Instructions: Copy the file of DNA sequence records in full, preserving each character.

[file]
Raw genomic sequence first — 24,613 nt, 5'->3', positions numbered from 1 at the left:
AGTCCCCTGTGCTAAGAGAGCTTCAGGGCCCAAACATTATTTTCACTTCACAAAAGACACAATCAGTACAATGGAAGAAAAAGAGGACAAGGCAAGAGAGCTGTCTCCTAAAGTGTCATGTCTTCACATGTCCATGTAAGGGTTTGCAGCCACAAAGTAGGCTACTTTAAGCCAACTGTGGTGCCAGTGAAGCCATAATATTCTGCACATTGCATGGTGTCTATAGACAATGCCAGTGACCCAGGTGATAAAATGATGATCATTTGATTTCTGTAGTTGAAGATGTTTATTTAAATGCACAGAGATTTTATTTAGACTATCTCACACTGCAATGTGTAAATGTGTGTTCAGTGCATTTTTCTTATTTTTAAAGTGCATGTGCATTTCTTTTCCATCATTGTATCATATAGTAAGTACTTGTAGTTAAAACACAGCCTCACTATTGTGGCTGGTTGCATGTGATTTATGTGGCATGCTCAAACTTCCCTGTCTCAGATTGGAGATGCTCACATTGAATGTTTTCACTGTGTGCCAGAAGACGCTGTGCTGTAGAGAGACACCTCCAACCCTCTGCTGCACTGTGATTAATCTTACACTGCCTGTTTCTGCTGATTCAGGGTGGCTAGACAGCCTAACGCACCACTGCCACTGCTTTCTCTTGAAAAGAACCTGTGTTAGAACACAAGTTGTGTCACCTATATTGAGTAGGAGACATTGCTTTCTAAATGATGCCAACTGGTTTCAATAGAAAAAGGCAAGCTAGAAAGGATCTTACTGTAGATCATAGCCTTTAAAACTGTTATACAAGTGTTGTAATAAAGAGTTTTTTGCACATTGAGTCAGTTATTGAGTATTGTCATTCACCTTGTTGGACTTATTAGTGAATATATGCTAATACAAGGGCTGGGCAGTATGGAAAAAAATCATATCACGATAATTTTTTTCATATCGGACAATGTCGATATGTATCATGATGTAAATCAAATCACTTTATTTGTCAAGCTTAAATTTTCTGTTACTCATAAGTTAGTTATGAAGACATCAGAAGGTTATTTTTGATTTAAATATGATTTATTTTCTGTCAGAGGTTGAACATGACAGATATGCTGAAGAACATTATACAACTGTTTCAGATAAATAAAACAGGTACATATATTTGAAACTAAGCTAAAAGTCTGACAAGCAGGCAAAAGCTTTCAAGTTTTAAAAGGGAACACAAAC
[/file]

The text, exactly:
Raw genomic sequence first — 24,613 nt, 5'->3', positions numbered from 1 at the left:
AGTCCCCTGTGCTAAGAGAGCTTCAGGGCCCAAACATTATTTTCACTTCACAAAAGACACAATCAGTACAATGGAAGAAAAAGAGGACAAGGCAAGAGAGCTGTCTCCTAAAGTGTCATGTCTTCACATGTCCATGTAAGGGTTTGCAGCCACAAAGTAGGCTACTTTAAGCCAACTGTGGTGCCAGTGAAGCCATAATATTCTGCACATTGCATGGTGTCTATAGACAATGCCAGTGACCCAGGTGATAAAATGATGATCATTTGATTTCTGTAGTTGAAGATGTTTATTTAAATGCACAGAGATTTTATTTAGACTATCTCACACTGCAATGTGTAAATGTGTGTTCAGTGCATTTTTCTTATTTTTAAAGTGCATGTGCATTTCTTTTCCATCATTGTATCATATAGTAAGTACTTGTAGTTAAAACACAGCCTCACTATTGTGGCTGGTTGCATGTGATTTATGTGGCATGCTCAAACTTCCCTGTCTCAGATTGGAGATGCTCACATTGAATGTTTTCACTGTGTGCCAGAAGACGCTGTGCTGTAGAGAGACACCTCCAACCCTCTGCTGCACTGTGATTAATCTTACACTGCCTGTTTCTGCTGATTCAGGGTGGCTAGACAGCCTAACGCACCACTGCCACTGCTTTCTCTTGAAAAGAACCTGTGTTAGAACACAAGTTGTGTCACCTATATTGAGTAGGAGACATTGCTTTCTAAATGATGCCAACTGGTTTCAATAGAAAAAGGCAAGCTAGAAAGGATCTTACTGTAGATCATAGCCTTTAAAACTGTTATACAAGTGTTGTAATAAAGAGTTTTTTGCACATTGAGTCAGTTATTGAGTATTGTCATTCACCTTGTTGGACTTATTAGTGAATATATGCTAATACAAGGGCTGGGCAGTATGGAAAAAAATCATATCACGATAATTTTTTTCATATCGGACAATGTCGATATGTATCATGATGTAAATCAAATCACTTTATTTGTCAAGCTTAAATTTTCTGTTACTCATAAGTTAGTTATGAAGACATCAGAAGGTTATTTTTGATTTAAATATGATTTATTTTCTGTCAGAGGTTGAACATGACAGATATGCTGAAGAACATTATACAACTGTTTCAGATAAATAAAACAGGTACATATATTTGAAACTAAGCTAAAAGTCTGACAAGCAGGCAAAAGCTTTCAAGTTTTAAAAGGGAACACAAAC